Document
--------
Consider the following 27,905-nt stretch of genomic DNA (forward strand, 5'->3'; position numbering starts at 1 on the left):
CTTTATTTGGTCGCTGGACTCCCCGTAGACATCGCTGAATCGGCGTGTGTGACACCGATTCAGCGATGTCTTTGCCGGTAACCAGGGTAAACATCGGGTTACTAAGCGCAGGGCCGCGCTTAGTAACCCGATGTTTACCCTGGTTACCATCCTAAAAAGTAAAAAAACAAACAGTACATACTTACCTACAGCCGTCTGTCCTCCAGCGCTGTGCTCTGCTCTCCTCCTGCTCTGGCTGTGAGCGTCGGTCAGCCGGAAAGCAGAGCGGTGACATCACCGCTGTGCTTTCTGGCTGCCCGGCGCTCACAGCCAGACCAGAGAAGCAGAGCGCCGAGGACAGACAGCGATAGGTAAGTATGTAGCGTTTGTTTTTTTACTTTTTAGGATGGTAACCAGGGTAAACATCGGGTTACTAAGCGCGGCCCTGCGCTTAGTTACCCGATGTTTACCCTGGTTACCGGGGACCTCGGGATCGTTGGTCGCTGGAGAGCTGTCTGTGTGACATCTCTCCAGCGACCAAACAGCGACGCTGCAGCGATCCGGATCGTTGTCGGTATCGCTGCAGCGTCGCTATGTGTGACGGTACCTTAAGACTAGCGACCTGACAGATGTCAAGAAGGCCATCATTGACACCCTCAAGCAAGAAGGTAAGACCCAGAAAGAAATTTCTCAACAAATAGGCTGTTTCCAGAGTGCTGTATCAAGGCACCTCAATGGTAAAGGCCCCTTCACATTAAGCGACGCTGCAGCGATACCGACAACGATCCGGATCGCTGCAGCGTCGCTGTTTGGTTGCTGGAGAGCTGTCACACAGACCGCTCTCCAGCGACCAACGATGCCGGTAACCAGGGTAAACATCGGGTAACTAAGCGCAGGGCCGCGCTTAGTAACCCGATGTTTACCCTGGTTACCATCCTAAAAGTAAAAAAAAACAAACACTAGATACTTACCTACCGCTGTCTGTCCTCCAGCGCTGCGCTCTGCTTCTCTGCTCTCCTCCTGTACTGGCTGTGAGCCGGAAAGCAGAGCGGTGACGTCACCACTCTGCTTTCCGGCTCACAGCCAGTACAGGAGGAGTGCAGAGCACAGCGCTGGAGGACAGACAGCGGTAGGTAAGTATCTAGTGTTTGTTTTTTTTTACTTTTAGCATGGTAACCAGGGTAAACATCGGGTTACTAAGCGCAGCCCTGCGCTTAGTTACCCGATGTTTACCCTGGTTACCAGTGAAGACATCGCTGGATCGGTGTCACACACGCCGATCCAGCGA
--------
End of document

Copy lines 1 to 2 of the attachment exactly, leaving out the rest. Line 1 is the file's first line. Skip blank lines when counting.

Consider the following 27,905-nt stretch of genomic DNA (forward strand, 5'->3'; position numbering starts at 1 on the left):
CTTTATTTGGTCGCTGGACTCCCCGTAGACATCGCTGAATCGGCGTGTGTGACACCGATTCAGCGATGTCTTTGCCGGTAACCAGGGTAAACATCGGGTTACTAAGCGCAGGGCCGCGCTTAGTAACCCGATGTTTACCCTGGTTACCATCCTAAAAAGTAAAAAAACAAACAGTACATACTTACCTACAGCCGTCTGTCCTCCAGCGCTGTGCTCTGCTCTCCTCCTGCTCTGGCTGTGAGCGTCGGTCAGCCGGAAAGCAGAGCGGTGACATCACCGCTGTGCTTTCTGGCTGCCCGGCGCTCACAGCCAGACCAGAGAAGCAGAGCGCCGAGGACAGACAGCGATAGGTAAGTATGTAGCGTTTGTTTTTTTACTTTTTAGGATGGTAACCAGGGTAAACATCGGGTTACTAAGCGCGGCCCTGCGCTTAGTTACCCGATGTTTACCCTGGTTACCGGGGACCTCGGGATCGTTGGTCGCTGGAGAGCTGTCTGTGTGACATCTCTCCAGCGACCAAACAGCGACGCTGCAGCGATCCGGATCGTTGTCGGTATCGCTGCAGCGTCGCTATGTGTGACGGTACCTTAAGACTAGCGACCTGACAGATGTCAAGAAGGCCATCATTGACACCCTCAAGCAAGAAGGTAAGACCCAGAAAGAAATTTCTCAACAAATAGGCTGTTTCCAGAGTGCTGTATCAAGGCACCTCAATGGTAAAGGCCCCTTCACATTAAGCGACGCTGCAGCGATACCGACAACGATCCGGATCGCTGCAGCGTCGCTGTTTGGTTGCTGGAGAGCTGTCACACAGACCGCTCTCCAGCGACCAACGATGCCGGTAACCAGGGTAAACATCGGGTAACTAAGCGCAGGGCCGCGCTTAGTAACCCGATGTTTACCCTGGTTACCATCCTAAAAGTAAAAAAAAACAAACACTAGATACTTACCTACCGCTGTCTGTCCTCCAGCGCTGCGCTCTGCTTCTCTGCTCTCCTCCTGTACTGGCTGTGAGCCGGAAAGCAGAGCGGTGACGTCACCACTCTGCTTTCCGGCTCACAGCCAGTACAGGAGGAGTGCAGAGCACAGCGCTGGAGGACAGACAGCGGTAGGTAAGTATCTAGTGTTTGTTTTTTTTTACTTTTAGCATGGTAACCAGGGTAAACATCGGGTTACTAAGCGCAGCCCTGCGCTTAGTTACCCGATGTTTACCCTGGTTACCAGTGAAGACATCGCTGGATCGGTGTCACACACGCCGATCCAGCGA